“Having business at the table made all the difference.” That’s how one non-profit volunteer – a veteran of the clean indoor air campaign a decade earlier - described the impact of the Chamber’s involvement in Tobacco 21|KC, part of the Chamber’s Healthy KC initiative. Knowing that most smokers start before the age of 21, when their still-developing brains are more susceptible to nicotine addiction, the Tobacco 21|KC campaign was an effort to raise the age of sale of tobacco products from 18 to 21. When the campaign launched in 2015, the goal was to encourage 5 cities to adopt T21 legislation by 2108. By January 2018, the count was 25.
Raising the age of sale for tobacco products from 18 to 21 will keep teens from smoking and becoming addicted as adults. Two important facts: 90 percent of smokers start by the age of 21 and the main source for underage smokers (15 to 17 ) is their 18 to 20 year old peers.
The KC Chamber launched Tobacco 21 | KC in 2015 to convince regional cities and counties to raise the legal age for purchasing tobacco products from 18 to 21. The effort includes e-cigarettes, which are becoming increasingly popular with young people. We hoped to convince five cities to raise the age of purchase by 2018. By that time, 25 communities in the region had signed on, with more continuing to join since.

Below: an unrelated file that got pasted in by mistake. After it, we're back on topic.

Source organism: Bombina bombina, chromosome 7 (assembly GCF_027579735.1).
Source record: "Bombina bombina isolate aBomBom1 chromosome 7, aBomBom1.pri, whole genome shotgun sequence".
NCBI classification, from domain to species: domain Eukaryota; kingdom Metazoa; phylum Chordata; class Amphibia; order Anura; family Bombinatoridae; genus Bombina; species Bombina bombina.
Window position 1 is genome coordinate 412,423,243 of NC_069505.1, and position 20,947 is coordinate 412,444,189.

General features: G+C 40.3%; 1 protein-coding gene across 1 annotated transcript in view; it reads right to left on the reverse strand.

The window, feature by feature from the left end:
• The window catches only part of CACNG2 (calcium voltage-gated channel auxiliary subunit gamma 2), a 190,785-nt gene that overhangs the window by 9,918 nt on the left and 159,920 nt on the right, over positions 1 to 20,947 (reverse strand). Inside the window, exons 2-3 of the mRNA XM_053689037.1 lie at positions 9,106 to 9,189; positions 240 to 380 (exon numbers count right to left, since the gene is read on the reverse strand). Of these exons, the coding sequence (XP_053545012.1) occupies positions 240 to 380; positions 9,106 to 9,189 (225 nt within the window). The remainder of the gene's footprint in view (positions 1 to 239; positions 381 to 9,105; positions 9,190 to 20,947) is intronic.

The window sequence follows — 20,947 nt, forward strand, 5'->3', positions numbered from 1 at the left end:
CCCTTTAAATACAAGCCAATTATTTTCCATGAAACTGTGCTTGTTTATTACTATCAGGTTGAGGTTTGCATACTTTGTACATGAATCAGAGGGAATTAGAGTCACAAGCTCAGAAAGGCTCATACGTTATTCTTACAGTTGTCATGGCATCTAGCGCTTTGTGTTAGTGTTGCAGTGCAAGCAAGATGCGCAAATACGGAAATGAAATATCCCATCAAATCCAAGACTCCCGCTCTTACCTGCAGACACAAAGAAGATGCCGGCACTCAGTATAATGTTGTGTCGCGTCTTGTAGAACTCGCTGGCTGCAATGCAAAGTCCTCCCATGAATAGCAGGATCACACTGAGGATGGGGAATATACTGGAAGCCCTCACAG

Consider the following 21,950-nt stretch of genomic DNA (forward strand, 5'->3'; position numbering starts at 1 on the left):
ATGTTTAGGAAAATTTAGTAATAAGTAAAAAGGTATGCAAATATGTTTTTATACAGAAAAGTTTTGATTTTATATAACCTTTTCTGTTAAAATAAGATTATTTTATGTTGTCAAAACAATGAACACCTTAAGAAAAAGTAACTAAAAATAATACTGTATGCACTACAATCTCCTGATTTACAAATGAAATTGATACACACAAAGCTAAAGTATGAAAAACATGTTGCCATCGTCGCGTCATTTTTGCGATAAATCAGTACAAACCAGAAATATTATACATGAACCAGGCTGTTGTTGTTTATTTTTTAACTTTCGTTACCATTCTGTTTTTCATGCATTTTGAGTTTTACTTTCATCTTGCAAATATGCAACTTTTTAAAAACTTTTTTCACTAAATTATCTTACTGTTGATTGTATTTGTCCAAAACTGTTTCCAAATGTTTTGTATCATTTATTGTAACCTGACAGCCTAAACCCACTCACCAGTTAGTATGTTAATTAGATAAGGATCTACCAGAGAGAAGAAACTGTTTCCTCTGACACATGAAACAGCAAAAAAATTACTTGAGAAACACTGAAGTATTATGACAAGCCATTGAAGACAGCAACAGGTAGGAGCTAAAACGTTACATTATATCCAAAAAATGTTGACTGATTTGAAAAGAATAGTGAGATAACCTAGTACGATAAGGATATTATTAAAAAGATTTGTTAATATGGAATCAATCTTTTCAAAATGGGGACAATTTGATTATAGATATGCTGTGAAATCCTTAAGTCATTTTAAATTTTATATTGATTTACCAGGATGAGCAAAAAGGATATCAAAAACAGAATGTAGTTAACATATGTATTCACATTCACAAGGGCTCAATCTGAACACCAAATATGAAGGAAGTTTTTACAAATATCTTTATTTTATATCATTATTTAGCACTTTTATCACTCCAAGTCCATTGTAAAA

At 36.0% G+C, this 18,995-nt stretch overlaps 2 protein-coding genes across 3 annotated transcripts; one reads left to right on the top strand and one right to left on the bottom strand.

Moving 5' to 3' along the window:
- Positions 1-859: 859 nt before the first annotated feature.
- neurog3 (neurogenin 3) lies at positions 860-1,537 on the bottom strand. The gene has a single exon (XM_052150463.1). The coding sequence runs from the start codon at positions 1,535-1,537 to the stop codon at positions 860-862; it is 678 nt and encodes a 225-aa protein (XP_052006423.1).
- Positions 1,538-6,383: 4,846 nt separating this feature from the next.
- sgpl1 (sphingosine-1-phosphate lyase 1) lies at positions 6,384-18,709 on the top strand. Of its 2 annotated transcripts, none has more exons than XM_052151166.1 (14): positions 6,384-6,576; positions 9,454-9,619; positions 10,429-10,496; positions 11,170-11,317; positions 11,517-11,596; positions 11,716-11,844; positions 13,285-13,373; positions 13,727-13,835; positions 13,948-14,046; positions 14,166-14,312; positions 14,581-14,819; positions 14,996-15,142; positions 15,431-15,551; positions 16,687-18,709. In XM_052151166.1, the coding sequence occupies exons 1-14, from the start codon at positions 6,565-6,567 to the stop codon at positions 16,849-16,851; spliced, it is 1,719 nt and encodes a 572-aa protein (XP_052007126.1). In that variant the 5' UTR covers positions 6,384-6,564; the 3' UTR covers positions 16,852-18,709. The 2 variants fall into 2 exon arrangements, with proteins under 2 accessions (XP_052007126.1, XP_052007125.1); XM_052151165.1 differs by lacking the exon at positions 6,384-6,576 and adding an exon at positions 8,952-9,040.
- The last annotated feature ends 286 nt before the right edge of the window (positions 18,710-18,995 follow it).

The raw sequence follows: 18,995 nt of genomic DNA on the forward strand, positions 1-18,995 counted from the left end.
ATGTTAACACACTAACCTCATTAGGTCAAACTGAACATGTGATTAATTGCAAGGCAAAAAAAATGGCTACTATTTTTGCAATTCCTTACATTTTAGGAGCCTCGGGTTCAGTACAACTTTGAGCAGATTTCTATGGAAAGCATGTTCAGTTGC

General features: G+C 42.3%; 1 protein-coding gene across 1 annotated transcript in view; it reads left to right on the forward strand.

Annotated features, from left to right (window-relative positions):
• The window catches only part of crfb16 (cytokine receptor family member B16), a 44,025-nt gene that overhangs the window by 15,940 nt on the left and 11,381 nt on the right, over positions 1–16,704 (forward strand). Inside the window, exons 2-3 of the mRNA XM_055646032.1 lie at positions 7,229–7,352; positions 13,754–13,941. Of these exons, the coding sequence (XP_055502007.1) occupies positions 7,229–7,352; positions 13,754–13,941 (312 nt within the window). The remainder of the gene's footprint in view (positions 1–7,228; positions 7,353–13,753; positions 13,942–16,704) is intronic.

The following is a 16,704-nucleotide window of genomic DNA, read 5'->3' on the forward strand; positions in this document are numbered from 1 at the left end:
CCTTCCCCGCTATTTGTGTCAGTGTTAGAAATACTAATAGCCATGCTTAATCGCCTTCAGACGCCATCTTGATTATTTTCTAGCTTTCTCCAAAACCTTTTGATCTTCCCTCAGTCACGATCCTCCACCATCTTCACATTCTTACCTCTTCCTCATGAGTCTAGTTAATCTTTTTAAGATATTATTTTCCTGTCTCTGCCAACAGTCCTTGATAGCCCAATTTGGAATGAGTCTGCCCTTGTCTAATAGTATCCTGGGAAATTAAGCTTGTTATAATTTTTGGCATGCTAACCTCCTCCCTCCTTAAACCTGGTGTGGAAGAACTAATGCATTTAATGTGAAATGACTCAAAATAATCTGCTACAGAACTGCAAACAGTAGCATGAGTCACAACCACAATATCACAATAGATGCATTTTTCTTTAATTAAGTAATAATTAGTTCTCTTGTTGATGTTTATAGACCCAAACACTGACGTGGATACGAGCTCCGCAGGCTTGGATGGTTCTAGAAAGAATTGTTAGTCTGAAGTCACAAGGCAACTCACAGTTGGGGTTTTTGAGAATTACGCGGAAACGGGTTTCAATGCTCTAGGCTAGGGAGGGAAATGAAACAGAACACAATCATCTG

The purpose of the two-year Resilient KC campaign was to raise awareness around trauma and the effects of adverse childhood experiences (ACEs) and how it affects our community, to build a resilient community, and to collect ACEs data. It was a partnership between the Chamber and the group then known as Trauma KC, with support from Sesame Street in Communities. ACEs include physical, emotional, or sexual abuse, neglect, witnessing domestic violence, and depression/mental illness in the home. Adults who have four or more ACEs are hundreds or thousands of times more likely to smoke, suffer from alcoholism, depression and obesity, and are more likely to attempt suicide.
The survey found that over half (57 percent) of adults experienced emotional abuse while growing up. Black adults experienced more physical (40 percent) and sexual abuse (37 percent) as well as emotional neglect (40 percent) and physical neglect (24 percent) during their childhood than white adults.